Adelaide Neilson (1848-1880)
The poor Yorkshire mill girl who made it to the New York stage.
It’s hard to know the true story of Yorkshire-born actress Adelaide Neilson, as so many colourful versions exist. However, there’s no doubt that her life was short and dramatic. The poor Yorkshire mill girl became a successful and wealthy actress in London and New York, but she died suddenly in Paris, aged just 32.
Adelaide was born Elizabeth Ann Brown, the illegitimate daughter of a strolling player called Ann, in Leeds. Adelaide did not know who her father was, but later claimed he was a Spanish nobleman. Another story said she was of gypsy stock, and born in Spain! But Adelaide spent her childhood in Skipton, then worked at a mill in Guiseley and as a nursemaid. While still in her early teens, she ran away to London.
There she found work as a seamstress and in a bar, first appearing on stage in Margate in 1865. Her beauty and ability caught the eye of the critics, and she began acting in the London theatres. Adelaide was highly regarded – and well paid – for her heartfelt performances, including notable Shakespearian roles. She then worked for several seasons in New York, where she was widely feted.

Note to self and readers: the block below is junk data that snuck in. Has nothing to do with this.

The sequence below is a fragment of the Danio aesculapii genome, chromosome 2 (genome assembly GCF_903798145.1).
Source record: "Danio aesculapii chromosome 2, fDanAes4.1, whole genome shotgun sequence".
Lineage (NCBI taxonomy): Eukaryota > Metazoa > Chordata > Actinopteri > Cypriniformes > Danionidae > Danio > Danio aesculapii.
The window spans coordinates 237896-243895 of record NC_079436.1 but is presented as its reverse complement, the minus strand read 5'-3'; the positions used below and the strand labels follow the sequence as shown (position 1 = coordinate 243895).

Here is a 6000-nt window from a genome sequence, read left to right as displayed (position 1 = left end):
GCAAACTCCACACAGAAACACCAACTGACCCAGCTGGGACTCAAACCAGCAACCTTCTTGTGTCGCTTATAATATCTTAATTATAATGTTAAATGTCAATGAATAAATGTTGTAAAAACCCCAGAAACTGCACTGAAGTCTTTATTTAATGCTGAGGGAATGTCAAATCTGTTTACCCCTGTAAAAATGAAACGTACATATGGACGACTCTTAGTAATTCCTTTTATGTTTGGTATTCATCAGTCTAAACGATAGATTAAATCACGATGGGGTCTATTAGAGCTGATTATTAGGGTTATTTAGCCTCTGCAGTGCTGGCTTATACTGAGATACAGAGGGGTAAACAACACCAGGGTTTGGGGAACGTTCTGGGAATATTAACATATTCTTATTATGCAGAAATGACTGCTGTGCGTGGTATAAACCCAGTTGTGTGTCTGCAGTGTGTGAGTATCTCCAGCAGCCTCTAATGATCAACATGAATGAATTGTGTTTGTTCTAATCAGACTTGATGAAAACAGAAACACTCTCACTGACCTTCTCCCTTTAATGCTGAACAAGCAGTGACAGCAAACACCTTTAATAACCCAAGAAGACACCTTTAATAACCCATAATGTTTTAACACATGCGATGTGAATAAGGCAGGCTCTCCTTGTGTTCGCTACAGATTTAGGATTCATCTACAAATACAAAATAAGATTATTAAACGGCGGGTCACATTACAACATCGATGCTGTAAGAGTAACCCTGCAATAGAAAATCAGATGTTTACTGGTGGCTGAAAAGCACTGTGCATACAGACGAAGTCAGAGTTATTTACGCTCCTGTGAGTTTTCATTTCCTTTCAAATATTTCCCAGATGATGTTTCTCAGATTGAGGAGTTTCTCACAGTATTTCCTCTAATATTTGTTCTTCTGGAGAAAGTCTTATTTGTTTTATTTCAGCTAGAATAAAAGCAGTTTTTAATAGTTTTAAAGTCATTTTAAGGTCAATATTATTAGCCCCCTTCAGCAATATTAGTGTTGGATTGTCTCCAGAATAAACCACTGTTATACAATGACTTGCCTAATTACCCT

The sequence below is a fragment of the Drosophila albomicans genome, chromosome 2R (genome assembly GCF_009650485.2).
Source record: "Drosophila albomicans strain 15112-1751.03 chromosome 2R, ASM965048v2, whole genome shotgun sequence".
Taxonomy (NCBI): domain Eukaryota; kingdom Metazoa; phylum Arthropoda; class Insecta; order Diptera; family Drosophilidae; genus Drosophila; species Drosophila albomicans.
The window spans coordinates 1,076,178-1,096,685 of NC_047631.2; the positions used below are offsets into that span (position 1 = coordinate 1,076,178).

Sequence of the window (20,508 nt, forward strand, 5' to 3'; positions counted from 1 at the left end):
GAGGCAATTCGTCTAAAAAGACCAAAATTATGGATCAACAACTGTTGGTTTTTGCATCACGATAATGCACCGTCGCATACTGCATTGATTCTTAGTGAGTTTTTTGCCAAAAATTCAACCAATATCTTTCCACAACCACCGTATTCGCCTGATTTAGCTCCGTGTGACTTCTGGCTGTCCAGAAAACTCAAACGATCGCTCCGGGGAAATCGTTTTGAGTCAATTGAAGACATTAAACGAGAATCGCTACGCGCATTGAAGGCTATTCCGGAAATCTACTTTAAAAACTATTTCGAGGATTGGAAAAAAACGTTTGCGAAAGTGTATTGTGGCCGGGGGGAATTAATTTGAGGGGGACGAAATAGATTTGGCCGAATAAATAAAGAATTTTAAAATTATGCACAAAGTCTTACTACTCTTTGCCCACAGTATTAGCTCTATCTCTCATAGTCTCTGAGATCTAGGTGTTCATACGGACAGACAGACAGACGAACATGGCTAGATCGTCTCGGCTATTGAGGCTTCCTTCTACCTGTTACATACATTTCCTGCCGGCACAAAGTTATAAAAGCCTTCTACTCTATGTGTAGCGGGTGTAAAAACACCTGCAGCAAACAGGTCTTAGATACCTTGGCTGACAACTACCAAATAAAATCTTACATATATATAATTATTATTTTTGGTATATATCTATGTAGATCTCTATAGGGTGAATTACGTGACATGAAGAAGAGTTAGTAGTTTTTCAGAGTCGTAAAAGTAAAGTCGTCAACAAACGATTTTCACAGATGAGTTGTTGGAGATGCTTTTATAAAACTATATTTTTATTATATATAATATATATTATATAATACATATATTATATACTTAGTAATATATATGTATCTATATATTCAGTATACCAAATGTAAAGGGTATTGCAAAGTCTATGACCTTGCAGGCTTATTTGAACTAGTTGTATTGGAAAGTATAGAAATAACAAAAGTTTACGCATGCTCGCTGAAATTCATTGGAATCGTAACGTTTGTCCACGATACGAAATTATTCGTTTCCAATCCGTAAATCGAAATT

In 1880, on returning from her latest trip to America, Adelaide began to complain of feeling unwell. She travelled to Paris and, while visiting the Bois de Bologne park, was suddenly taken ill and died later that day. She was just 32 years old.
Adelaide’s body was brought back to be buried in Brompton Cemetery, and thousands came to her funeral. She left an estate worth around £25,000, which was used to create a theatrical charity, the Adelaide Neilson Fund.